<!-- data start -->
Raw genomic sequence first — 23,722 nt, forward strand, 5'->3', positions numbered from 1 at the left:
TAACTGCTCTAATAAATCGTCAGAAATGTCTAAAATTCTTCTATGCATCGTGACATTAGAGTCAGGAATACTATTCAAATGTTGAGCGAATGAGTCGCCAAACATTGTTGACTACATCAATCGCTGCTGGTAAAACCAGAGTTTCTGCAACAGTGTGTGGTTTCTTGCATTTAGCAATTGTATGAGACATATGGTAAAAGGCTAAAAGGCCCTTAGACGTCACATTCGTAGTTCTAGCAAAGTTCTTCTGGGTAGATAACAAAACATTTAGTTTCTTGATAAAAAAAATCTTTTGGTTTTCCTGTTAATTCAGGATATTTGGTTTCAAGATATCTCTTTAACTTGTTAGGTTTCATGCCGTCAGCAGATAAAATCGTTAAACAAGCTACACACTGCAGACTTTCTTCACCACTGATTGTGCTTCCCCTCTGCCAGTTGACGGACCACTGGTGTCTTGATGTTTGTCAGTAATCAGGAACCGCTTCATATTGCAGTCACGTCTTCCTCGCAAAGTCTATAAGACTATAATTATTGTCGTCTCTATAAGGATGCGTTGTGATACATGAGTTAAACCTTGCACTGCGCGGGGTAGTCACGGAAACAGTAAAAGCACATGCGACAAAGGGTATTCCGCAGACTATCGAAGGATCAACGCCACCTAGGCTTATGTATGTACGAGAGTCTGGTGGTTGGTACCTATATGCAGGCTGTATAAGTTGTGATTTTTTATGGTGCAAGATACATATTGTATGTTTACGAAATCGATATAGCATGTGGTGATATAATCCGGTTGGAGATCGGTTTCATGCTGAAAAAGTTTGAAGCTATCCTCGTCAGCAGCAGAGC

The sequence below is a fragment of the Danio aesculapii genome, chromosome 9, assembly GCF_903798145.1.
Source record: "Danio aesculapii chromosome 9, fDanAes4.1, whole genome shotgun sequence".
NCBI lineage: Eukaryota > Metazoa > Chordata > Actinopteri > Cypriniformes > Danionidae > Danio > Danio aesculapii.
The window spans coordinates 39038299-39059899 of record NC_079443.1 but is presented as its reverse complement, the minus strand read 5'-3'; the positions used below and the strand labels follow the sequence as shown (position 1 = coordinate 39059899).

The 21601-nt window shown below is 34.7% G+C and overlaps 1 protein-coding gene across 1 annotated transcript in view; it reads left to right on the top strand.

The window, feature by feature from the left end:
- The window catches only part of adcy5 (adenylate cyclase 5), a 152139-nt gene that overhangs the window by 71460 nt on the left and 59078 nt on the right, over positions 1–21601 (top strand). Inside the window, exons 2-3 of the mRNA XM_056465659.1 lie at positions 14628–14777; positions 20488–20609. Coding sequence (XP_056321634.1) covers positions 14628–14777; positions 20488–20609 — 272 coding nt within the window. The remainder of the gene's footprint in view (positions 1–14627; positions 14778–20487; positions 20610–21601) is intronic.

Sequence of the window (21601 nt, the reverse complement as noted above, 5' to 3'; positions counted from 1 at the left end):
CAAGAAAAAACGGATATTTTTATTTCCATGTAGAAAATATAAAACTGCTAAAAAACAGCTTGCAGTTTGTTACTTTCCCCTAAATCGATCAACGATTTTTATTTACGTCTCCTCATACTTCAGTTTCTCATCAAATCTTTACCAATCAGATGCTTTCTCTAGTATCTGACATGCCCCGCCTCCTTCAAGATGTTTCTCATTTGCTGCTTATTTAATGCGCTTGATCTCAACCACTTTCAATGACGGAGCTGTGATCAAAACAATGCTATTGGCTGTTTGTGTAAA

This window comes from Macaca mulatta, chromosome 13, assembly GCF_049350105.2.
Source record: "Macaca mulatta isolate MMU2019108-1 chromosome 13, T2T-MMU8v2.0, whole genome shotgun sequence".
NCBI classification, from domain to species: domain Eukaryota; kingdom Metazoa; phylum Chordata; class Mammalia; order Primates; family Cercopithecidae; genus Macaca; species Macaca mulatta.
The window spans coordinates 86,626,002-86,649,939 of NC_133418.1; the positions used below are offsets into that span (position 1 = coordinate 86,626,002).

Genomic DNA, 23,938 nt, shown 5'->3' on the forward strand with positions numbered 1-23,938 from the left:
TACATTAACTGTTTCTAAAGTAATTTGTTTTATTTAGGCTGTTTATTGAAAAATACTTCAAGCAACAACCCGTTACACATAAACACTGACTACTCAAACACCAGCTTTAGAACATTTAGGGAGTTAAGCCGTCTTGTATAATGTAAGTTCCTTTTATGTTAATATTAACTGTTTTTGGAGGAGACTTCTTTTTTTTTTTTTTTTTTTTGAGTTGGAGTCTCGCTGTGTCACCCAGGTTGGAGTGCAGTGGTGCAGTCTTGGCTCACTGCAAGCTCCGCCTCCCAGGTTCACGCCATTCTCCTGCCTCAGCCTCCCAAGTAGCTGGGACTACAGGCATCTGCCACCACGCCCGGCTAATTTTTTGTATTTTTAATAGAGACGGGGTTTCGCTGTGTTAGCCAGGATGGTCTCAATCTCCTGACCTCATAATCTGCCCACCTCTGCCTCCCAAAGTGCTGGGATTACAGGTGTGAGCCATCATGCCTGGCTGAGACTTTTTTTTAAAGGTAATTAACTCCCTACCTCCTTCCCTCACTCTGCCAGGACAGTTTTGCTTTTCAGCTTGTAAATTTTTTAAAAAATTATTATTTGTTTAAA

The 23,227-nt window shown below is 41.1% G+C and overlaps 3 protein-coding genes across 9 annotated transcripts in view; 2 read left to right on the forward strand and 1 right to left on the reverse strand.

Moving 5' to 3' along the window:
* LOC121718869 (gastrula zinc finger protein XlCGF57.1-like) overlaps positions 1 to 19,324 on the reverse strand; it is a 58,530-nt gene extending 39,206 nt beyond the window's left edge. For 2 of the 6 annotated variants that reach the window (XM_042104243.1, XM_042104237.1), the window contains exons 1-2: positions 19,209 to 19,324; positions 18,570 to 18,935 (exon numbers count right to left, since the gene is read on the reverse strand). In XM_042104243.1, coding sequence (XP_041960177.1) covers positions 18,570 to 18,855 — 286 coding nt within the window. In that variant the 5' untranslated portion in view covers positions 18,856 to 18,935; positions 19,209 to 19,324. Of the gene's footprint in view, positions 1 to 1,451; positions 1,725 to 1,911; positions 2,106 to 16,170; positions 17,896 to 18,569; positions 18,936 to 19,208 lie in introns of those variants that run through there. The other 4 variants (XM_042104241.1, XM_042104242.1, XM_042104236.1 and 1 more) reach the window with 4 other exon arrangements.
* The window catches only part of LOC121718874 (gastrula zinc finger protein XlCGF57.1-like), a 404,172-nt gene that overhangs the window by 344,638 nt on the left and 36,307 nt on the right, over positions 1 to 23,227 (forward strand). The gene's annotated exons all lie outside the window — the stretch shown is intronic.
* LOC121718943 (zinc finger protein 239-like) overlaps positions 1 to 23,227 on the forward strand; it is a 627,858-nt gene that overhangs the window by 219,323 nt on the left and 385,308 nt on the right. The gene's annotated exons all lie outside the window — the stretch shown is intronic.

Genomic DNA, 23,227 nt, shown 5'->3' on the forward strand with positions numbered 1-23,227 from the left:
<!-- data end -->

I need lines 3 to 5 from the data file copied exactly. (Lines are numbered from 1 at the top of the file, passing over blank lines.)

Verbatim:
The sequence below is a fragment of the Danio aesculapii genome, chromosome 9, assembly GCF_903798145.1.
Source record: "Danio aesculapii chromosome 9, fDanAes4.1, whole genome shotgun sequence".
NCBI lineage: Eukaryota > Metazoa > Chordata > Actinopteri > Cypriniformes > Danionidae > Danio > Danio aesculapii.